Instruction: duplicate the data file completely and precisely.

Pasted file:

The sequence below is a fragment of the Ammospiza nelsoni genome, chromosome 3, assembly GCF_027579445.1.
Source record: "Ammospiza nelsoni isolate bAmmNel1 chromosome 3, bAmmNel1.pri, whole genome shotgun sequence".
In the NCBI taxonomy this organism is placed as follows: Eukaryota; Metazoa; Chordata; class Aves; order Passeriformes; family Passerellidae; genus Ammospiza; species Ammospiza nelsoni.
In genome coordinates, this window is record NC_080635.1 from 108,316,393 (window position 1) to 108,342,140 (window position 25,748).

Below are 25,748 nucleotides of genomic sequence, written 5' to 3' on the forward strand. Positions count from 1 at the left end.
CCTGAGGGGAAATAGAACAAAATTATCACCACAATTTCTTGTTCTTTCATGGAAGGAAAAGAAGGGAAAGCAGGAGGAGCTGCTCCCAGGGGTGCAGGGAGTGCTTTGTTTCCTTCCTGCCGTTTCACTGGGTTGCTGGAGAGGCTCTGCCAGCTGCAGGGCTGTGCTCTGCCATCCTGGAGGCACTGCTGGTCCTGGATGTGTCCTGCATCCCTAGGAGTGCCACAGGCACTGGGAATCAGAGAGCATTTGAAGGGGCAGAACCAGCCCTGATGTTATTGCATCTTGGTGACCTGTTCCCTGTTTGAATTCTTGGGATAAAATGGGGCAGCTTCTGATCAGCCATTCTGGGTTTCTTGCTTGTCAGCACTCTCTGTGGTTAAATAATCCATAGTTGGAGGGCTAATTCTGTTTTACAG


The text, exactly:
The sequence below is a fragment of the Ammospiza nelsoni genome, chromosome 3, assembly GCF_027579445.1.
Source record: "Ammospiza nelsoni isolate bAmmNel1 chromosome 3, bAmmNel1.pri, whole genome shotgun sequence".
In the NCBI taxonomy this organism is placed as follows: Eukaryota; Metazoa; Chordata; class Aves; order Passeriformes; family Passerellidae; genus Ammospiza; species Ammospiza nelsoni.
In genome coordinates, this window is record NC_080635.1 from 108,316,393 (window position 1) to 108,342,140 (window position 25,748).

Below are 25,748 nucleotides of genomic sequence, written 5' to 3' on the forward strand. Positions count from 1 at the left end.
CCTGAGGGGAAATAGAACAAAATTATCACCACAATTTCTTGTTCTTTCATGGAAGGAAAAGAAGGGAAAGCAGGAGGAGCTGCTCCCAGGGGTGCAGGGAGTGCTTTGTTTCCTTCCTGCCGTTTCACTGGGTTGCTGGAGAGGCTCTGCCAGCTGCAGGGCTGTGCTCTGCCATCCTGGAGGCACTGCTGGTCCTGGATGTGTCCTGCATCCCTAGGAGTGCCACAGGCACTGGGAATCAGAGAGCATTTGAAGGGGCAGAACCAGCCCTGATGTTATTGCATCTTGGTGACCTGTTCCCTGTTTGAATTCTTGGGATAAAATGGGGCAGCTTCTGATCAGCCATTCTGGGTTTCTTGCTTGTCAGCACTCTCTGTGGTTAAATAATCCATAGTTGGAGGGCTAATTCTGTTTTACAG